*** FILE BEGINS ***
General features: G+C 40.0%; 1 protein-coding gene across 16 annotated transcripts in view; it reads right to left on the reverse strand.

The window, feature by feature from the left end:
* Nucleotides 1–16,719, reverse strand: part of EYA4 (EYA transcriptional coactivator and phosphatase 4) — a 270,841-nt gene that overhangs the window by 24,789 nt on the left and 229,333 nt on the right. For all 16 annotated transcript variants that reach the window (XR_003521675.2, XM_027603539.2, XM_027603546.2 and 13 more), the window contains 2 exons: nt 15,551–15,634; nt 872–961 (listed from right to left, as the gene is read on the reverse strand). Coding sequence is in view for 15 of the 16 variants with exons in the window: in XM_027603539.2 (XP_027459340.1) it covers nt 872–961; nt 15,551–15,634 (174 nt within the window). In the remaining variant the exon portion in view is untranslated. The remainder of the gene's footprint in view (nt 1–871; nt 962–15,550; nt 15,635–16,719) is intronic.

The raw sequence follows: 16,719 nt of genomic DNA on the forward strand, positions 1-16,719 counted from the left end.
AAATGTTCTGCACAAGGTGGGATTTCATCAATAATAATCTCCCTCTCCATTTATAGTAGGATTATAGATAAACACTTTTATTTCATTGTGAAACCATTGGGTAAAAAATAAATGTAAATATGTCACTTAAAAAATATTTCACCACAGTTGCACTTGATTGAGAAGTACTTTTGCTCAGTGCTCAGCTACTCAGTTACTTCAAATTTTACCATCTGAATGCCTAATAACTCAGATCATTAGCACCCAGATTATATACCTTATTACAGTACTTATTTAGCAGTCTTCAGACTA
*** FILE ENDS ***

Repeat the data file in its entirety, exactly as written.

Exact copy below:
General features: G+C 40.0%; 1 protein-coding gene across 16 annotated transcripts in view; it reads right to left on the reverse strand.

The window, feature by feature from the left end:
* Nucleotides 1–16,719, reverse strand: part of EYA4 (EYA transcriptional coactivator and phosphatase 4) — a 270,841-nt gene that overhangs the window by 24,789 nt on the left and 229,333 nt on the right. For all 16 annotated transcript variants that reach the window (XR_003521675.2, XM_027603539.2, XM_027603546.2 and 13 more), the window contains 2 exons: nt 15,551–15,634; nt 872–961 (listed from right to left, as the gene is read on the reverse strand). Coding sequence is in view for 15 of the 16 variants with exons in the window: in XM_027603539.2 (XP_027459340.1) it covers nt 872–961; nt 15,551–15,634 (174 nt within the window). In the remaining variant the exon portion in view is untranslated. The remainder of the gene's footprint in view (nt 1–871; nt 962–15,550; nt 15,635–16,719) is intronic.

The raw sequence follows: 16,719 nt of genomic DNA on the forward strand, positions 1-16,719 counted from the left end.
AAATGTTCTGCACAAGGTGGGATTTCATCAATAATAATCTCCCTCTCCATTTATAGTAGGATTATAGATAAACACTTTTATTTCATTGTGAAACCATTGGGTAAAAAATAAATGTAAATATGTCACTTAAAAAATATTTCACCACAGTTGCACTTGATTGAGAAGTACTTTTGCTCAGTGCTCAGCTACTCAGTTACTTCAAATTTTACCATCTGAATGCCTAATAACTCAGATCATTAGCACCCAGATTATATACCTTATTACAGTACTTATTTAGCAGTCTTCAGACTA